This is one of the widely used data types. One knows the order of values and the exact value between units (the difference between values), and they also have a true zero (zero means zero!). Some examples of ratio data types are income, age, and experience. These can be called numeric data. Ratio type data are meaningfully added, subtracted, multiplied, or divided (ratios), and a wide range of descriptive and inferential statistical methods can be applied to them.

In the practical world, among different domains, different terminologies are used for data types. Different software packages have their own set of data types so users need to be careful while using different software packages.

Broadly, Interval and Ratio data are measured and thus called Numerical Data.

In summary different types of data are having the following characteristics:

Data Type | Broad Type | Characteristics |

Nominal | Categorical | Named or Labeled |

Ordinal | Categorical | Named Ordered |

Interval | Numerical | Ordered Equidistant |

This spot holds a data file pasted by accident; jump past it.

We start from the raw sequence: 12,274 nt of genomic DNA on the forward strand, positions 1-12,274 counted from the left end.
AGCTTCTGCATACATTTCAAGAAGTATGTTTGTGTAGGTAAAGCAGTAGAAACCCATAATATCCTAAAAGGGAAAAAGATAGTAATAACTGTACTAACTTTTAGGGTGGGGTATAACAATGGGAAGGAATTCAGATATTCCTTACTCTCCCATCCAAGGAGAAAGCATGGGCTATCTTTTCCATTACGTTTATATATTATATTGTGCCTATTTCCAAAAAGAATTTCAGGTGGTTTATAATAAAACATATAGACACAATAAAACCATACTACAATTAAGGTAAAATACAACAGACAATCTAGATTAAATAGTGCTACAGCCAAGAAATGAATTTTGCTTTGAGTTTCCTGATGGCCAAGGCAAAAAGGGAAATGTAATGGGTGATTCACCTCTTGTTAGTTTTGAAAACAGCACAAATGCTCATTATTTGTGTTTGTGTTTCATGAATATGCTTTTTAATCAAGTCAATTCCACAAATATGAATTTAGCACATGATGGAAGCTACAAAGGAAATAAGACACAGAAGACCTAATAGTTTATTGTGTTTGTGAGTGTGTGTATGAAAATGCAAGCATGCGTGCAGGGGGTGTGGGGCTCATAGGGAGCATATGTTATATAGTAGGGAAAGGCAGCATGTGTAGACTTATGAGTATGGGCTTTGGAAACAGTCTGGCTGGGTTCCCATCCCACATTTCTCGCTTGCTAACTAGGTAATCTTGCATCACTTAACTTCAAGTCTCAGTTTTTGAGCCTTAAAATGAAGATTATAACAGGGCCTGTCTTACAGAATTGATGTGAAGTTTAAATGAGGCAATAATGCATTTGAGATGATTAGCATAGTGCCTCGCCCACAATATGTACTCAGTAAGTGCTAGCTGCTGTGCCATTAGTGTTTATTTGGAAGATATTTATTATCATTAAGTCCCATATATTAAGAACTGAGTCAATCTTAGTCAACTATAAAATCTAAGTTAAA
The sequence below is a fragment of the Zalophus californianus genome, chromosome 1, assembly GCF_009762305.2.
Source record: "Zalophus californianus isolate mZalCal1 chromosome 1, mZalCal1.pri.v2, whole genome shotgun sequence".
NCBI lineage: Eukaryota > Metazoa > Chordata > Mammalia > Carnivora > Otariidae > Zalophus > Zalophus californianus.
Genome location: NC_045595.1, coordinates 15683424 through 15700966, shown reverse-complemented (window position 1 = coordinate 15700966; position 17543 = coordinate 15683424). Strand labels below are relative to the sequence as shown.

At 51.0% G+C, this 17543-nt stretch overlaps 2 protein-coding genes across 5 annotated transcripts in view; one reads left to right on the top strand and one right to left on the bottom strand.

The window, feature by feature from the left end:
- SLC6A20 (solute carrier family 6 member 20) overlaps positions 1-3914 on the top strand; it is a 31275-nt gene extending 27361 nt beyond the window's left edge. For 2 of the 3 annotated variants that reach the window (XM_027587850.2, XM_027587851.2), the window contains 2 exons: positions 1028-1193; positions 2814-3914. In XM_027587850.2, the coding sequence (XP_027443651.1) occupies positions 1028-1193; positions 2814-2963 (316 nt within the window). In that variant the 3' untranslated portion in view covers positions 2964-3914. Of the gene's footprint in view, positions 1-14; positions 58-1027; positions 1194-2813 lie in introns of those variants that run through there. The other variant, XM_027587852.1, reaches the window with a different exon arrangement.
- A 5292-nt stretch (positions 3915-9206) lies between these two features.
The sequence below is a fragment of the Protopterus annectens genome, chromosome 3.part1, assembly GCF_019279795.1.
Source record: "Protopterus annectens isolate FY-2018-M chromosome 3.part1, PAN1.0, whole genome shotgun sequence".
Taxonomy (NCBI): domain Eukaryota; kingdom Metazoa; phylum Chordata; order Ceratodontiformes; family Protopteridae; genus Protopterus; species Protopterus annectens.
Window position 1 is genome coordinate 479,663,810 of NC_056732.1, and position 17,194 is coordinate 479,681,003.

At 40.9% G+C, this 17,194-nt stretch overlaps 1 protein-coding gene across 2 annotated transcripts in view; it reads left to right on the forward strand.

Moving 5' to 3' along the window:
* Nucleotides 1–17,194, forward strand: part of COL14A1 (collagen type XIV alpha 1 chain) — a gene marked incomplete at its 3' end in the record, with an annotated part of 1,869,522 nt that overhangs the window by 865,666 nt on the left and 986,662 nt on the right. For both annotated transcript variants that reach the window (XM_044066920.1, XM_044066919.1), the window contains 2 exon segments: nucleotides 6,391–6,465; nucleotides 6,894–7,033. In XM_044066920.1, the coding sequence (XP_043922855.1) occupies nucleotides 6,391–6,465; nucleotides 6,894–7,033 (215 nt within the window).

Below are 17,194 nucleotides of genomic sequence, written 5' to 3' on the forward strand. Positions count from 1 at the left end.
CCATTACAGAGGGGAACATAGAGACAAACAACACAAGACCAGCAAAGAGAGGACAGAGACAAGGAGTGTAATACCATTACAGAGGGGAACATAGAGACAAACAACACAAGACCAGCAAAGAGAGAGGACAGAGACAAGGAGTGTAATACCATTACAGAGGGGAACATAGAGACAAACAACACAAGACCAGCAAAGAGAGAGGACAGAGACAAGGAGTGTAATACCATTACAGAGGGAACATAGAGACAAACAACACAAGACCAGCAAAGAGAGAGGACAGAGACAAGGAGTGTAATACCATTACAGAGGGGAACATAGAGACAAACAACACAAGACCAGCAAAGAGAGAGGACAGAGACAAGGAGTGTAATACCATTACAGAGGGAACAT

Ratio | Numerical | Ordered Equidistant Meaningful Zero |

**Illustration:** We are given the following data columns and the task is to identify the type of data in each of the columns. Column 1 contains names of 10 cities (from India), their distance (in km) from a nearby hill station (Ooty), the average annual temperature in ^{O}C, and total yearly rainfall in mm.

You can use the following tree diagram to identify the type of data. It is amazingly easy and fun! Enjoy!

Column 1 (City) | Column 2 (Distance in km) | Column 3 (Temperature in ^{O}C) | Column 4 (Rainfall in mm) |

Coonoor | 20 | 17 | 1335 |

Wayanad | 110 | 23 | 3502 |

Coorg | 246 | 29 | 1010 |

Mysore | 125 | 30 | 800 |

Coimbatore | 85 | 26 | 618 |

Bangalore | 271 | 24 | 831 |

Kabini | 122 | 26 | 1200 |

Kotagiri | 30 | 16 | 1300 |

Mahabalipuram | 512 | 28 | 1219 |

Bandipur | 41 | 20 | 2103 |

If you use the above tree diagram to identify the data type of each of the columns in the city data you will get the following. What about column 3?

Column | Data Type |

Column 1 (City) | Nominal (categorical) |

Column 2 (Distance in km) | Ratio (numerical) |

Column 3 (Temperature in ^{O}C) | Interval (numerical, zero not meaningful) |

Column 4 (Rainfall in mm) | Ratio (numerical) |